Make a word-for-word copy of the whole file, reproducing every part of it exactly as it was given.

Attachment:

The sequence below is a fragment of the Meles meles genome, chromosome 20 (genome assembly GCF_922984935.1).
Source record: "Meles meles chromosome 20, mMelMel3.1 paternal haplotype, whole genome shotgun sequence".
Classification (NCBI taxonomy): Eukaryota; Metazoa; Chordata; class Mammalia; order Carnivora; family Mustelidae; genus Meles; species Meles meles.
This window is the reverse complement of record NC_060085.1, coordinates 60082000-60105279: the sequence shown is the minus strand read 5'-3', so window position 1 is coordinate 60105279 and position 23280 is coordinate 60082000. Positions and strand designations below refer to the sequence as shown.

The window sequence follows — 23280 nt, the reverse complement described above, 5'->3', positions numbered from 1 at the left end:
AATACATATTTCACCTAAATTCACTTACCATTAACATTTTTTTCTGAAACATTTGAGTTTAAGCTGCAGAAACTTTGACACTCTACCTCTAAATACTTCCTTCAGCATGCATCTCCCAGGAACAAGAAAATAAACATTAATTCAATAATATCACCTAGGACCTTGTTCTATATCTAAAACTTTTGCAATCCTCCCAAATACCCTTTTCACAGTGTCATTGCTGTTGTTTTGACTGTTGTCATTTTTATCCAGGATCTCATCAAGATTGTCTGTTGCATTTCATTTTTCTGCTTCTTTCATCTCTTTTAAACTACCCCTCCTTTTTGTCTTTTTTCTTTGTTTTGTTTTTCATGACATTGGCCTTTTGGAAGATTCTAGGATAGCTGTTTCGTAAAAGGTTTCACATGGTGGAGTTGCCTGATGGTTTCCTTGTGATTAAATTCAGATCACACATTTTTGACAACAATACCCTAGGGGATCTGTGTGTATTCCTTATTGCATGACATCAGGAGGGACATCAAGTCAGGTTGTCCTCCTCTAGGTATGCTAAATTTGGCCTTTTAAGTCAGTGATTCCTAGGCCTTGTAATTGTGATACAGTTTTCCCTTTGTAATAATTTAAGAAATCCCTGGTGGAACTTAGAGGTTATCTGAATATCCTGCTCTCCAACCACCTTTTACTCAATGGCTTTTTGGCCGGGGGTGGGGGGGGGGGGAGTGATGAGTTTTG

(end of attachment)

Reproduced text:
The sequence below is a fragment of the Meles meles genome, chromosome 20 (genome assembly GCF_922984935.1).
Source record: "Meles meles chromosome 20, mMelMel3.1 paternal haplotype, whole genome shotgun sequence".
Classification (NCBI taxonomy): Eukaryota; Metazoa; Chordata; class Mammalia; order Carnivora; family Mustelidae; genus Meles; species Meles meles.
This window is the reverse complement of record NC_060085.1, coordinates 60082000-60105279: the sequence shown is the minus strand read 5'-3', so window position 1 is coordinate 60105279 and position 23280 is coordinate 60082000. Positions and strand designations below refer to the sequence as shown.

The window sequence follows — 23280 nt, the reverse complement described above, 5'->3', positions numbered from 1 at the left end:
AATACATATTTCACCTAAATTCACTTACCATTAACATTTTTTTCTGAAACATTTGAGTTTAAGCTGCAGAAACTTTGACACTCTACCTCTAAATACTTCCTTCAGCATGCATCTCCCAGGAACAAGAAAATAAACATTAATTCAATAATATCACCTAGGACCTTGTTCTATATCTAAAACTTTTGCAATCCTCCCAAATACCCTTTTCACAGTGTCATTGCTGTTGTTTTGACTGTTGTCATTTTTATCCAGGATCTCATCAAGATTGTCTGTTGCATTTCATTTTTCTGCTTCTTTCATCTCTTTTAAACTACCCCTCCTTTTTGTCTTTTTTCTTTGTTTTGTTTTTCATGACATTGGCCTTTTGGAAGATTCTAGGATAGCTGTTTCGTAAAAGGTTTCACATGGTGGAGTTGCCTGATGGTTTCCTTGTGATTAAATTCAGATCACACATTTTTGACAACAATACCCTAGGGGATCTGTGTGTATTCCTTATTGCATGACATCAGGAGGGACATCAAGTCAGGTTGTCCTCCTCTAGGTATGCTAAATTTGGCCTTTTAAGTCAGTGATTCCTAGGCCTTGTAATTGTGATACAGTTTTCCCTTTGTAATAATTTAAGAAATCCCTGGTGGAACTTAGAGGTTATCTGAATATCCTGCTCTCCAACCACCTTTTACTCAATGGCTTTTTGGCCGGGGGTGGGGGGGGGGGGAGTGATGAGTTTTG